A haunting tale

‘Truganini’, by Cassandra Pybus, tells the haunting story of the extraordinary Aboriginal woman behind the myth of ’the last Tasmanian Aborigine’

Reflections on early historical thinking

Dr Nathan Wise Associate Professor in Public and Applied History University of New England At UNE, teaching commences in this first week of March for our Trimester One units. In our foundation history unit, HINQ100: What is History?, there is a remarkable blend of students with diverse backgrounds and experiences. There is the typically large group of … Read on

UNESCO World heritage-listed Hyde Park Barracks reopens

More than 200 years old and a site of exceptional significance, this fascinating building holds the key to understanding the convict origins of colonial Australia, its impact on Aboriginal nations, and the shelter and care of immigrant and destitute women.

Expert tips on tracking your roots

Traces spoke with Ancestry.com for some expert tips on family history research. Here is their best advice: Talk to your relatives: It seems simple, but you might be surprised by how much information your grandparents, parents, aunts and uncles might have that they’ve never shared, only because they were never asked. Ask them what they … Read on

The 1975 Tasman Bridge disaster

At 9.27 pm on Sunday 27 January, a star-crossed bulk iron ore carrier, the Lake Illawarra, struck Hobart’s Tasman Bridge, knocking over two of its concrete pylons along with 127 metres of road that they had supported. The incident The consequences were devastating and immediate: five people in cars plummeted to their deaths in the … Read on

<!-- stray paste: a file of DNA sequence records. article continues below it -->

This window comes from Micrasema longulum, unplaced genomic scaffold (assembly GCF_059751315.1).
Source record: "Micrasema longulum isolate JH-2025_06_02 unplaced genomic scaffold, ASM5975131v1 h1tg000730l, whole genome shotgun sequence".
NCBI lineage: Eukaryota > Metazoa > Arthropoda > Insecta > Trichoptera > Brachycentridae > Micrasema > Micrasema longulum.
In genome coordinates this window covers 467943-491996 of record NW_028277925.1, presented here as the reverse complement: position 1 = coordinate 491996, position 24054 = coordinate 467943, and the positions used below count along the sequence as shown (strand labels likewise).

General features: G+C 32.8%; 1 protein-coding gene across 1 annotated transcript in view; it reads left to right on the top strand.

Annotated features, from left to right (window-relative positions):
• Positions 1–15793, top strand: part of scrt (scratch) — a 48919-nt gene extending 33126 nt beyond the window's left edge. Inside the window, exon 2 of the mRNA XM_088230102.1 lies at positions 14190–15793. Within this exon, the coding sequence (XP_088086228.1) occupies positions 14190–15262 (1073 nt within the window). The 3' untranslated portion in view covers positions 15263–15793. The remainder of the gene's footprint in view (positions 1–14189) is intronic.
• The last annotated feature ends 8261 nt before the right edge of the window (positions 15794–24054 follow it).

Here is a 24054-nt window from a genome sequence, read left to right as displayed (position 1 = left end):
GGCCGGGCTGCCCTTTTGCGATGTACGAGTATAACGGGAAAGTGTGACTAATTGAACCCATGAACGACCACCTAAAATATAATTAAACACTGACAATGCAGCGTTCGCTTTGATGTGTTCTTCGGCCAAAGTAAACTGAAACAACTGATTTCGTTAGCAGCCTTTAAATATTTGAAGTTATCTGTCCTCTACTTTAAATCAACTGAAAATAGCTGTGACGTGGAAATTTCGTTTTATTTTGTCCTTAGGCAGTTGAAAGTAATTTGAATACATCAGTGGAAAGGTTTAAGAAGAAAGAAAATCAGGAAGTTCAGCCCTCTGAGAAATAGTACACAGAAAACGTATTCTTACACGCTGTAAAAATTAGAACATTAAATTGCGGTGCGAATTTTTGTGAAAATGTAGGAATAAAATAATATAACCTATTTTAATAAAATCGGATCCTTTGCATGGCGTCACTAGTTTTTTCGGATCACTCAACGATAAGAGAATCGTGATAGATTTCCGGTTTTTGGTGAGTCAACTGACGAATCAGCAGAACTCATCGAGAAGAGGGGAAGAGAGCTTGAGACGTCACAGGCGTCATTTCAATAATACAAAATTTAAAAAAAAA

The man who mailed himself from London to Perth

Reg Spiers was once a champion javelin thrower who represented Australia at the 1962 Commonwealth Games in Perth, but he is better known as the man who mailed himself from England to Australia than for his athletic prowess. When Spiers failed to qualify for the 1964 Australian Olympic Team, he impulsively set out for London … Read on

Popular baby names of the last 100 years

 Trends and fads come and go – and baby names are not immune. Interestingly, some of the most common baby names from 100 years ago are making a reappearance on today’s top baby name charts in what is known as the 100-year return. Choosing a baby name is no easy task. For some families, culture … Read on

The construction of Victoria’s Great Ocean Road

It’s nearly the school holidays and, in Victoria at least, that means thousands of travellers will be making their way down one of the state’s most iconic roads – The Great Ocean Road. While images of this stretch of famous coastline have been made famous on postcards and calendars worldwide, the history behind it may be … Read on

Starting your family tree

Assembling a family tree can be a daunting task, especially as we are so often faced with more questions than answers. As long as you know how to harness the many resources at your disposal, uncovering your roots can be a rewarding and fascinating experience. Here are some tips to get you started. Start with … Read on

Three tips for restoring Art Deco furniture

Looking back in time from a 21st century vantage point, there’s perhaps no era that better evokes a sense of nostalgia than the 1920s. Thousands of immigrants – many of them women – were drawn to Australia by the promise of job opportunities, decent wages and a better life, and luxury goods were becoming more … Read on

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